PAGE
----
Seamless' mobile payments system is currently available in only a few countries, but the Swedish company has its eyes set on quickly adding bigger markets.

"We have quite an aggressive land-grab plan for the next 12 months," says Peter Fredell, CEO of Seamless, whose mobile payments product, SEQR, is available in Sweden, Finland, Romania, Kuwait, Malaysia and Belgium.

Seamless is targeting the United Kingdom and the United States, and has partnered with retail technology company PCMS to quickly gain a foothold in these markets.

Other mobile payment companies try to quickly scale in new markets by attaching to a local expert; Powa, for example, recently sped its move into Asia by acquiring a local technology company, MPayMe.

In the case of Seamless, PCMS gives it access to large clients in the U.S. and U.K. such as Walgreens, Arcadia, Marks & Spencer, John Lewis, Waitrose and Waterstones. "We're not large enough to cover the whole world ourselves, and this partnership gives us the type of relationship that we want in these new markets," Fredell says.

Consumers use SEQR by using a smartphone camera to scan a QR code displayed at the point of sale, and then confirming the purchase amount by entering a PIN in the SEQR app, a model that's designed to minimize hardware upgrades for merchants. SEQR is an alternative to card networks, since it usually transfers the payments from the consumer's bank account directly to the merchant's bank account. Seamless also partners with third parties to offer a revolving credit line that resembles a credit card account.

"We don't route our transactions over the credit card networks. That gives us a lower material cost of payment," Fredell says, adding Seamless charges it merchants half of the merchant's card processing rate. It has entered into a revenue sharing agreement with PCMS as part of the new partnership.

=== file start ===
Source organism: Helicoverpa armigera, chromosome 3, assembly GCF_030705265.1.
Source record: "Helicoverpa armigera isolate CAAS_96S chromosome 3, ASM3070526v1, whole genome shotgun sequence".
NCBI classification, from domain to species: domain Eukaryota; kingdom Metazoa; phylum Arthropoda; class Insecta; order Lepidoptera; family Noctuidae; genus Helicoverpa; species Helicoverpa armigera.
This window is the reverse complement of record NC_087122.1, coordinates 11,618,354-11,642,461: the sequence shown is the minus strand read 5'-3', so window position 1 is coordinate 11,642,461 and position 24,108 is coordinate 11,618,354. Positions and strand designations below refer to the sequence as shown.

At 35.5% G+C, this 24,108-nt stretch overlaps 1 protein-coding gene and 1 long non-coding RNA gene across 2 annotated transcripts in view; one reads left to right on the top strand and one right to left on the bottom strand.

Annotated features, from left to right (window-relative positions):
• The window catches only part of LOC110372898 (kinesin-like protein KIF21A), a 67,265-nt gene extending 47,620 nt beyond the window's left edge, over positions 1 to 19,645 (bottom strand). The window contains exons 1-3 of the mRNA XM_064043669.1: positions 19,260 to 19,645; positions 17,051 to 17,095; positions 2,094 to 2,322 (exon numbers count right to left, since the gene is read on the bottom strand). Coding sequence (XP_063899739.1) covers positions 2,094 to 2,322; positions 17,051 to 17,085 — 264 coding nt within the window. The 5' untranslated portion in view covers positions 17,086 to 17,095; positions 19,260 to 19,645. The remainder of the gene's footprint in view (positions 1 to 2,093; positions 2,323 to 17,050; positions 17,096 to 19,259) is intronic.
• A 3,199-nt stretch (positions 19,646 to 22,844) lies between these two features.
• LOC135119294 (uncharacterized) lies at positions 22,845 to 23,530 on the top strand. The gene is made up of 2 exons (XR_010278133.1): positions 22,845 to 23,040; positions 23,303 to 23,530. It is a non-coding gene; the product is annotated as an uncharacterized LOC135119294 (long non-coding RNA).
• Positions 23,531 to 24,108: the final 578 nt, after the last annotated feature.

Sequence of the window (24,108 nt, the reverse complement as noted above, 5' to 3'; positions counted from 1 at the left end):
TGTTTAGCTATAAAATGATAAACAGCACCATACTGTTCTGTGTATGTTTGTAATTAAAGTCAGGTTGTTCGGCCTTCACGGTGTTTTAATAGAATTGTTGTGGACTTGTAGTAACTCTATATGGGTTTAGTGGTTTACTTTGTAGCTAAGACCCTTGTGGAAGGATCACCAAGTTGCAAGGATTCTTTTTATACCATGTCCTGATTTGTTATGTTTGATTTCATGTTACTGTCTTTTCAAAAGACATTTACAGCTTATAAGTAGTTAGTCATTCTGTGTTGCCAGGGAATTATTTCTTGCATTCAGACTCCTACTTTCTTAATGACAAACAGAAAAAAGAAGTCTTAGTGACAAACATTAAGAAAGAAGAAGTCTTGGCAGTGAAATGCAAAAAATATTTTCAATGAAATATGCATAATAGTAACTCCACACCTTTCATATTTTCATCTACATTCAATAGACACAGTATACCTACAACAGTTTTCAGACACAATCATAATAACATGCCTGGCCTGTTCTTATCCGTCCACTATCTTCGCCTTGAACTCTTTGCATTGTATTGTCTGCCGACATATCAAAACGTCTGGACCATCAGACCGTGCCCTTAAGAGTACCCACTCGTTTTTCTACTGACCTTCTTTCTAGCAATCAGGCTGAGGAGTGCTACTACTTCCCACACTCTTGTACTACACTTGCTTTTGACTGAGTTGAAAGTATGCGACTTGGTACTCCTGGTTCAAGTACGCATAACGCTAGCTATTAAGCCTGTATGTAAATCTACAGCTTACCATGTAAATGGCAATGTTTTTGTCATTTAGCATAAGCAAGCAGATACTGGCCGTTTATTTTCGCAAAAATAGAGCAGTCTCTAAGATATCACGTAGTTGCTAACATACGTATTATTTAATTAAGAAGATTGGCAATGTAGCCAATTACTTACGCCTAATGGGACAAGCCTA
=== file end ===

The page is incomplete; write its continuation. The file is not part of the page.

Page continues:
The two companies will also collaborate on merchant acquiring, Fredell says.

"Mobile payments is not really about the mobile devices as much as it is a question of routing," Fredell says. "The mobile phone is a tool that allows you to route payments differently than the traditional card payments."

SEQR's clients include banks, pharmacies, hospitality businesses and fast food restaurants such as McDonald's. In Europe, Seamless takes advantage of SEPA, the Single European Payments Area, which standardizes protocols for interbank transfers and are in the process of being adopted across Europe.

By linking SEQR to a bank account, consumers perform a direct debit at the time of purchase at a much lower cost than credit or debit interchange, says Thad Peterson, a senior analyst at Aite Group.

In the U.S., the Automated Clearing House (ACH) transfers would provide similar savings, Peterson says.

"Linking to the customer's account through SEPA is not unlike linking a decoupled debit card, such as Target's RedCard, to a customer's checking account in the U.S. via ACH," Peterson says.

Seamless still has sales work ahead of it, says Zil Bareisis, a senior analyst at Celent. Its agreements with point of sale terminal and service providers such as PCMS and Payzone will make it easier to roll out the service to merchants, he says.

"Having said that, they still need to recruit consumers and convince them to set up their wallet app, a task usually requiring a significant investment," Bareisis says.

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